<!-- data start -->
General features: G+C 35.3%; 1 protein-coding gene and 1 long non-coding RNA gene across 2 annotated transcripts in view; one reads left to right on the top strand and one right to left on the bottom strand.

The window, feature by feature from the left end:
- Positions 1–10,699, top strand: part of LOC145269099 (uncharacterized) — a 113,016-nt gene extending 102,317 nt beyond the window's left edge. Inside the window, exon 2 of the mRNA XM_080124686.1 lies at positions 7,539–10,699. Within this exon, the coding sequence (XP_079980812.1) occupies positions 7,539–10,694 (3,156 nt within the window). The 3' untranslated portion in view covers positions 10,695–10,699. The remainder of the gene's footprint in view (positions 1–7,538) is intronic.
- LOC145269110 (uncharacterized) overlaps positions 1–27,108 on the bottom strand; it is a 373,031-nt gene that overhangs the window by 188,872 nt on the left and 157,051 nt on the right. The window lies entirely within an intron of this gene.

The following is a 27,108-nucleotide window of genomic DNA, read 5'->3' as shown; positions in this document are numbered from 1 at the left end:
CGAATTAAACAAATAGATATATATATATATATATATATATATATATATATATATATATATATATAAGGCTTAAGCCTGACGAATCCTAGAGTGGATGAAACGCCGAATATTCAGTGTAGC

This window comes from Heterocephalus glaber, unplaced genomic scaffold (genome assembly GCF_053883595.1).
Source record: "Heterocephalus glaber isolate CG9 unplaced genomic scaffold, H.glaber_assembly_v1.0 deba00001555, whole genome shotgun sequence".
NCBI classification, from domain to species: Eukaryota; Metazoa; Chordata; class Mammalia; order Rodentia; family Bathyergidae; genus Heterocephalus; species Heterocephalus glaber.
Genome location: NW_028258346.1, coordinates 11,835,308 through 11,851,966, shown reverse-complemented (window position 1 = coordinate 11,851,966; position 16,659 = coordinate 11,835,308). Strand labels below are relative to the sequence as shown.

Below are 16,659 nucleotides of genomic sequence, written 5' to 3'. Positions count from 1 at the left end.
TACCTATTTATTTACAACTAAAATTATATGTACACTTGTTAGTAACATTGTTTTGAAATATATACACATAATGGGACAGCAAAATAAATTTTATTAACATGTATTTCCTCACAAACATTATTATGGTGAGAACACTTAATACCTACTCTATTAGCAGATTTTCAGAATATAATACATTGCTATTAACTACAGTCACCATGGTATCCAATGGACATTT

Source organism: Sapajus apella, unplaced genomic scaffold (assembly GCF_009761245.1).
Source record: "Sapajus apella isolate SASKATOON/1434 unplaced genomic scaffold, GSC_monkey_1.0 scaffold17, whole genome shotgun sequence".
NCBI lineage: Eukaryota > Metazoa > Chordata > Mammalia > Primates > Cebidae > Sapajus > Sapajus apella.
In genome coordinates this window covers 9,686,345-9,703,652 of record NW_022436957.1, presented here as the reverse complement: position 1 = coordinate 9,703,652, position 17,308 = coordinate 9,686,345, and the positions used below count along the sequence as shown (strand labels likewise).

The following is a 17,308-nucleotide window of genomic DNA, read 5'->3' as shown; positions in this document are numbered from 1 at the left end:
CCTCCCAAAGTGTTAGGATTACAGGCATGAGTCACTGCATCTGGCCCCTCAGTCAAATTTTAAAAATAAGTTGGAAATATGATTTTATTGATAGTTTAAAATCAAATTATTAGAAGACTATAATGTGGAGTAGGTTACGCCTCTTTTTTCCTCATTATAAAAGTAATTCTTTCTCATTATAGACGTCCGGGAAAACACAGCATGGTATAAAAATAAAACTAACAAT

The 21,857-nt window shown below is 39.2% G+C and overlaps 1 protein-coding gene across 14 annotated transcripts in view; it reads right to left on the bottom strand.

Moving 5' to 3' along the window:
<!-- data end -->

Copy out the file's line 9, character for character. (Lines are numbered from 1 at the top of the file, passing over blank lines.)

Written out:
NCBI classification, from domain to species: Eukaryota; Metazoa; Chordata; class Mammalia; order Rodentia; family Bathyergidae; genus Heterocephalus; species Heterocephalus glaber.